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Connected Car

January 13, 2017

The connected car is a hot topic for the future of the automotive industry. While Original Equipment Manufacturers (OEMs) already offer a range of in-car integrated solutions, these often fail to provide what customers really need. They are also extremely expensive owing to the substantial R&D costs invested in their development. As a result, connectivity solutions have been slow to find their way into the car parc – nowhere more so than in the volume segment.

Consequently, more and more providers from outside the industry, such as IT and insurance giants, autoparts suppliers and start-ups, are pushing their way into the market by offering low-cost adapters in the form of dongles that are easy and quick to retrofit into a vehicle and can be linked up to smartphones and other devices. In their new study, "Connected car – App based dongle solutions as a shortcut to connectivity", experts from Roland Berger examine what OEMs and providers from other industries need to do to achieve profitable growth within the connected car space.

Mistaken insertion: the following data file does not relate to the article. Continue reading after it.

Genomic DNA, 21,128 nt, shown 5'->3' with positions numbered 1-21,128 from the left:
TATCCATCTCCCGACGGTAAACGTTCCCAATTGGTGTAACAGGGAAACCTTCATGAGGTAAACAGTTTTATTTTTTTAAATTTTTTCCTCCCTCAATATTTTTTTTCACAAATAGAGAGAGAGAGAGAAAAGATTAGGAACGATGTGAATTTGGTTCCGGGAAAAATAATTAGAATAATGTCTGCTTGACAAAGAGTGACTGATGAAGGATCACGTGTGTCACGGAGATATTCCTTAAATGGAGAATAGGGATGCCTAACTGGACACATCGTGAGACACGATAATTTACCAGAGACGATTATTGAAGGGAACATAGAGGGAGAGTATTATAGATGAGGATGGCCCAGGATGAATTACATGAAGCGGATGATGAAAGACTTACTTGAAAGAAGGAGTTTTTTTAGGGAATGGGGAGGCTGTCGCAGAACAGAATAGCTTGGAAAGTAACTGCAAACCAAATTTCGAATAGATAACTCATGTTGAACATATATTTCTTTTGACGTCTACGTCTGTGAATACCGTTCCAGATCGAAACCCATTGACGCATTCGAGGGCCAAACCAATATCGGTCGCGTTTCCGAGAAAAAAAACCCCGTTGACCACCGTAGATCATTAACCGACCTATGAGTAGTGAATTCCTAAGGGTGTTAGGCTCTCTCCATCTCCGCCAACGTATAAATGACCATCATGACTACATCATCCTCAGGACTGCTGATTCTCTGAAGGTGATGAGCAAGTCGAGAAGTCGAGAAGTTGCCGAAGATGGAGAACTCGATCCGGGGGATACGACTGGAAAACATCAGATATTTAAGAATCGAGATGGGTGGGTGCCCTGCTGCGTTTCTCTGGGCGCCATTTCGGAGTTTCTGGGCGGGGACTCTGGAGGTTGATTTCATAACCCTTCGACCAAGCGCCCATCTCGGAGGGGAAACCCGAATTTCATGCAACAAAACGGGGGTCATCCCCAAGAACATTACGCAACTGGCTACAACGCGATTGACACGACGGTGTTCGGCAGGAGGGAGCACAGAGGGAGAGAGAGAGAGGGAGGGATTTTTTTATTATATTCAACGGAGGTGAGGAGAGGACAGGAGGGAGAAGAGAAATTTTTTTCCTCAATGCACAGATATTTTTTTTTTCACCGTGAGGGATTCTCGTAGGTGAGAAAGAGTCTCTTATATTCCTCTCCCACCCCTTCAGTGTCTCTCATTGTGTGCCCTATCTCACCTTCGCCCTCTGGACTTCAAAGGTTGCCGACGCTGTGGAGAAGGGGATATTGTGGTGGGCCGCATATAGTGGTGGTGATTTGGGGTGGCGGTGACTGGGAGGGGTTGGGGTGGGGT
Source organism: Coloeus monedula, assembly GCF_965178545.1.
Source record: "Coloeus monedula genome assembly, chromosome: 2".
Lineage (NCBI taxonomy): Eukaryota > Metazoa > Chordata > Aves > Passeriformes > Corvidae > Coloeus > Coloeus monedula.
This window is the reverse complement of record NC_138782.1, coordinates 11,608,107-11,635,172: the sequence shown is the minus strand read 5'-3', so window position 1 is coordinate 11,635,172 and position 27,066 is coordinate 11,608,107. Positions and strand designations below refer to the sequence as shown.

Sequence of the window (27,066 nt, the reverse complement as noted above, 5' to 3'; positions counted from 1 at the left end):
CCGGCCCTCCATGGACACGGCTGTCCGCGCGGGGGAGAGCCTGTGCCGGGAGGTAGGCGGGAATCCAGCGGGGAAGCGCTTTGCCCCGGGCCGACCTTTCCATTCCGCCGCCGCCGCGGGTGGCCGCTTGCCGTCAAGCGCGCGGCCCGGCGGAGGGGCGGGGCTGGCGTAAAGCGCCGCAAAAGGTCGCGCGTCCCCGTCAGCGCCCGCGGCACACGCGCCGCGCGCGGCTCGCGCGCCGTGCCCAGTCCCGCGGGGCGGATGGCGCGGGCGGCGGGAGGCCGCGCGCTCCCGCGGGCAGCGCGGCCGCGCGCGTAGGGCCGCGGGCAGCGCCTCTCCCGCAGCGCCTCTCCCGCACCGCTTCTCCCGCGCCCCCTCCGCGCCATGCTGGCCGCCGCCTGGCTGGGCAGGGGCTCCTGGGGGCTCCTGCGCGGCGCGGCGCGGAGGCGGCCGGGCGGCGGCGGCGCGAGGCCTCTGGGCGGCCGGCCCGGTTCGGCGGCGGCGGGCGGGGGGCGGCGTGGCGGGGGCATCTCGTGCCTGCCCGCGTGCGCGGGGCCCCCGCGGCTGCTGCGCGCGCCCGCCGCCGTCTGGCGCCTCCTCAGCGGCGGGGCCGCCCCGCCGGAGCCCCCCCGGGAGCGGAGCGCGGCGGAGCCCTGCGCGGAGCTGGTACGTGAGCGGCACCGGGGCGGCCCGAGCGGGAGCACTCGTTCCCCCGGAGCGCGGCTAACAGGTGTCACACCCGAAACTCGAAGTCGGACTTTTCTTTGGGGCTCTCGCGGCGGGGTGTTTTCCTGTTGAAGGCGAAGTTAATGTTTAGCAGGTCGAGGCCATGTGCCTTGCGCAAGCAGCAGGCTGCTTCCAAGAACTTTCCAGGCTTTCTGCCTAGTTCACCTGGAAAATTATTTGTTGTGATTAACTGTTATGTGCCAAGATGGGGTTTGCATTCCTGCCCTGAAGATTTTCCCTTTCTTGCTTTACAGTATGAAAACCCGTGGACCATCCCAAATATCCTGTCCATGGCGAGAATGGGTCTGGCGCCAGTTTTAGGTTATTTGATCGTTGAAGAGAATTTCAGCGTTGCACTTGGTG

"A dongle is simply plugged in to the standardized vehicle diagnosis port (OBD II). Nearly 94 percent of cars in Germany already have such a port," explained Jan-Philipp Hasenberg, Partner at Roland Berger. And app based dongle solutions that transmit vehicle data to a smartphone for a range of different services are already a constant feature in the lives of many drivers. For Germany, 2016 marks the first year that the number of smartphone users (47 million) exceeded the number of cars on the roads (45 million). The potential of app based dongle solutions for vehicle-to-driver communications is therefore huge.

Study

Connected Car

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App based dongle solution as shortcut to connectivity

Published January 2017. Available in
  • Photos graphicnoi / iStockphoto; posteriori / iStockphoto